46.Moreover, he advised Tissaphernes not to be too hasty to make an end of the war, nor to fetch in the Phoenician fleet which was making ready, nor take more men into pay, whereby to put the whole power both by sea and land into the hands of one, but to let the dominion remain divided into two, that the king, when one side troubled him, might set upon it with the other;
whereas the dominion both by sea and land being in one, he will want by whom to pull down those that hold it unless with great danger and cost he should come and try it out himself;but thus the danger would be less chargeable, he being but at a small part of the cost;and he should wear out the Grecians one against another and himself in the meantime remain in safety.
He said further that the Athenians were fitter to partake dominion with him than the other for that they were less ambitious of power by land and that their speeches and actions tended more to the king's purpose;for that they would join with him to subdue the Grecians, that is to say, for themselves as touching the dominion by sea, and for the king as touching the Grecians in the king's territories;whereas the Lacedaemonians, on the contrary, were come to set them free;and it was not likely but that they that were come to deliver the Grecians from the Grecians will, if they overcome the Athenians, deliver them also from the barbarians.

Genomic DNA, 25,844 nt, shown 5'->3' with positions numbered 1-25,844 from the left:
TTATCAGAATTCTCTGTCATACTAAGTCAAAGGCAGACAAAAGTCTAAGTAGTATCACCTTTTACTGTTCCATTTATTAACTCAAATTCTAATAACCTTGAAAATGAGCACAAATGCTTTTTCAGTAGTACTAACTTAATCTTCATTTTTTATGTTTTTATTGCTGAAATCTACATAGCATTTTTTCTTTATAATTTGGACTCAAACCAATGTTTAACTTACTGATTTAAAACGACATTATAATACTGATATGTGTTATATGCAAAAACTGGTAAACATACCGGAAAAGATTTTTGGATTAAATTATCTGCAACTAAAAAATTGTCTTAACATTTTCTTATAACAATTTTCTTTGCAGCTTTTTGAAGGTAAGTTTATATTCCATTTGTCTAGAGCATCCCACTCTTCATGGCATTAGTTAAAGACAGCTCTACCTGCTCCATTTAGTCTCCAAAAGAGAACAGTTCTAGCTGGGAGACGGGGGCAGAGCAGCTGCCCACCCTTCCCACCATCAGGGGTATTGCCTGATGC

He gave counsel therefore, first to wear them out both and then, when he had clipped, as near as he could, the wings of the Athenians, to dismiss the Peloponnesians out of his country.
And Tissaphernes had a purpose to do accordingly, as far as by his actions can be conjectured.For hereupon he gave himself to believe Alcibiades as his best counsellor in these affairs, and neither paid the Peloponnesians their wages nor would suffer them to fight by sea;but pretending the coming of the Phoenician fleet, whereby they might afterwards fight with odds, he overthrew their proceedings and abated the vigour of their navy, before very puissant, and was in all things else more backward than he could possibly dissemble.
The English works of Thomas Hobbes of Malmesbury. Thucydides. Thomas Hobbes. translator. London. Bohn. 1843.
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